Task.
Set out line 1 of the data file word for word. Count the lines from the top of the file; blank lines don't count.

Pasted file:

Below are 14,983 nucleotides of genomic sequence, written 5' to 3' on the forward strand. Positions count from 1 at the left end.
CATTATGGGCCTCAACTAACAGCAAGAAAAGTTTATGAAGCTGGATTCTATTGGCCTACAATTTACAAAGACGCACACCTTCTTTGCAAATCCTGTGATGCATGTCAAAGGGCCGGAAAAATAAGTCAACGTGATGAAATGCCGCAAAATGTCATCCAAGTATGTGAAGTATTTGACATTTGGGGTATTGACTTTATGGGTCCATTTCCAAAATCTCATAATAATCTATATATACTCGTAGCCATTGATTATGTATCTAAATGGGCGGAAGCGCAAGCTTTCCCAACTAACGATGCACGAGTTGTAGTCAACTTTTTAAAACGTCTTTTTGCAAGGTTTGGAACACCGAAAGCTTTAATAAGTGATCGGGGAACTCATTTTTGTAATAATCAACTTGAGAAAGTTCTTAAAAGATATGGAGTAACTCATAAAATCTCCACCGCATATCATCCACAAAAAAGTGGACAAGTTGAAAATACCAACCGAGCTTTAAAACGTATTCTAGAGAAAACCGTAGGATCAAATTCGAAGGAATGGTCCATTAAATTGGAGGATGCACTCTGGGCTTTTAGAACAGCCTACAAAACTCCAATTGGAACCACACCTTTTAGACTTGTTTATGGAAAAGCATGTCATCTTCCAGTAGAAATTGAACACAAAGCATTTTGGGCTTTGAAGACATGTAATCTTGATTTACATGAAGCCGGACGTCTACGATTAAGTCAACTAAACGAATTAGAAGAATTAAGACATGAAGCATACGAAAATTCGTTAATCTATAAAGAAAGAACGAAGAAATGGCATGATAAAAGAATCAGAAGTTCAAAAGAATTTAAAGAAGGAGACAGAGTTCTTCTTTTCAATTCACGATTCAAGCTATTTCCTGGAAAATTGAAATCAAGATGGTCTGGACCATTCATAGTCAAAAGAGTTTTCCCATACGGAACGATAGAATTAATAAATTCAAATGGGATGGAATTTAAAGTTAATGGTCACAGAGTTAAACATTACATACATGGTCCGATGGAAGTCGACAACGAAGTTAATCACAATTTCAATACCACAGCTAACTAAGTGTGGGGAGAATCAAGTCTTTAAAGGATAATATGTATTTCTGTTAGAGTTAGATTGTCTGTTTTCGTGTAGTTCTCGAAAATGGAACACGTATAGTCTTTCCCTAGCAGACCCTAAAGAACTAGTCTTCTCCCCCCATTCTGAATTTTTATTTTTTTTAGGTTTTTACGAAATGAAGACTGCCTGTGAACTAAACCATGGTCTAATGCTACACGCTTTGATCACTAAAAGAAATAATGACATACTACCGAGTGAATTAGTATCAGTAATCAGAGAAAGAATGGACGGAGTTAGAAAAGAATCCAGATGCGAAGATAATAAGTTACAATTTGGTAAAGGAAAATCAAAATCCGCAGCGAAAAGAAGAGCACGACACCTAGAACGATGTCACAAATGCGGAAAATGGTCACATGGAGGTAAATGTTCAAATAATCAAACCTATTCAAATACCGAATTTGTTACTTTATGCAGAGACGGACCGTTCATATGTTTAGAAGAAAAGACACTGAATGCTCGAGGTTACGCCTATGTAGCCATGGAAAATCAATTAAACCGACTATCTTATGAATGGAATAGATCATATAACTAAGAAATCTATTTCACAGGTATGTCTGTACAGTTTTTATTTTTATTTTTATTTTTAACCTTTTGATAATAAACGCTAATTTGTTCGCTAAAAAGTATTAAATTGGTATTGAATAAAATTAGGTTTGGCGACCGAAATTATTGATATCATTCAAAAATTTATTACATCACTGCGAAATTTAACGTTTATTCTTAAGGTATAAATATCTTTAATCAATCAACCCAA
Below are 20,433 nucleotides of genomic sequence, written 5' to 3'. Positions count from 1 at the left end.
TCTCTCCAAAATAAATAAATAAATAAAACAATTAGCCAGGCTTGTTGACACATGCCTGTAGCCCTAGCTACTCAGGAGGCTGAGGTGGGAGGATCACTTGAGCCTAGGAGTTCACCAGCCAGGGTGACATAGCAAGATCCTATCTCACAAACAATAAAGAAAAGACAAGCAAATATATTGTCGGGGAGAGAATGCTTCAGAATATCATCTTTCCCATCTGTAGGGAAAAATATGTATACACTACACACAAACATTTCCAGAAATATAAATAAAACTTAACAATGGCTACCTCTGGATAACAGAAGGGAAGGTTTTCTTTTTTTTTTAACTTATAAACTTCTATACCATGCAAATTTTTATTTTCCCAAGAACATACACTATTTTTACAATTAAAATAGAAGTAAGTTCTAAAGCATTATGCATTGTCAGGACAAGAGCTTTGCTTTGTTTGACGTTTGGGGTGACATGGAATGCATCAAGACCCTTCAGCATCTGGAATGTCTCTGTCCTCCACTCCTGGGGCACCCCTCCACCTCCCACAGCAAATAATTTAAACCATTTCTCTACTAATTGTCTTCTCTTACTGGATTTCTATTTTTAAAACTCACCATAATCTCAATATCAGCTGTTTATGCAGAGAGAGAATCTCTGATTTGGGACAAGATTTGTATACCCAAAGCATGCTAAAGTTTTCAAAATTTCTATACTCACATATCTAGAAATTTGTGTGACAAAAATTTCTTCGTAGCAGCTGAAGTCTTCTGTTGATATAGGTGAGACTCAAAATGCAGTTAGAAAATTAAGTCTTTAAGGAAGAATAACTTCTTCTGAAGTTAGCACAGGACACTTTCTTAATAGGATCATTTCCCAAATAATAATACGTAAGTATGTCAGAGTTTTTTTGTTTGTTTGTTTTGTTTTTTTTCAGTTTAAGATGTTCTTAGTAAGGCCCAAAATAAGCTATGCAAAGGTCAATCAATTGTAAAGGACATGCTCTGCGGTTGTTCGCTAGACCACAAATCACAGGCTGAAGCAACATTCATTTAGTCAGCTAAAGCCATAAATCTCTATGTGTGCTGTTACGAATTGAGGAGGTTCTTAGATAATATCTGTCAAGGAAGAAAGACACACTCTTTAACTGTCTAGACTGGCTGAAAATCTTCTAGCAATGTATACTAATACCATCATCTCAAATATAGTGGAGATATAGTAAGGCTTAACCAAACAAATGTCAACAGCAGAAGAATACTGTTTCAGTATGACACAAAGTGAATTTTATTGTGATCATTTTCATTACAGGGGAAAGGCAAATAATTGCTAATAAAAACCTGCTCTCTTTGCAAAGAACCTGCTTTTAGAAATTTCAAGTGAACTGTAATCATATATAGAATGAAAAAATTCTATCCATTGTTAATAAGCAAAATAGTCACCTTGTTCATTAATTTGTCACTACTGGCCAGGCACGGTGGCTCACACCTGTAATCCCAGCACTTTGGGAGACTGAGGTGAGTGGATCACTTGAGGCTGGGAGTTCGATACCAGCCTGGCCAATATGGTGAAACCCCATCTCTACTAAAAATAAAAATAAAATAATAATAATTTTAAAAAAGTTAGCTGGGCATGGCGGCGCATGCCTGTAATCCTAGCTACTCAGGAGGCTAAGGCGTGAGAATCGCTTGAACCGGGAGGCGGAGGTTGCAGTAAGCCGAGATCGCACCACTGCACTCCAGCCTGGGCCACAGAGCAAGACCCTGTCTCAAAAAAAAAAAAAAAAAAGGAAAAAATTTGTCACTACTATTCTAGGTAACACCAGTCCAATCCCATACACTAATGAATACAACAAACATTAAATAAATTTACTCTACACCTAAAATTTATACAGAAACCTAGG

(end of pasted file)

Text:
Below are 14,983 nucleotides of genomic sequence, written 5' to 3' on the forward strand. Positions count from 1 at the left end.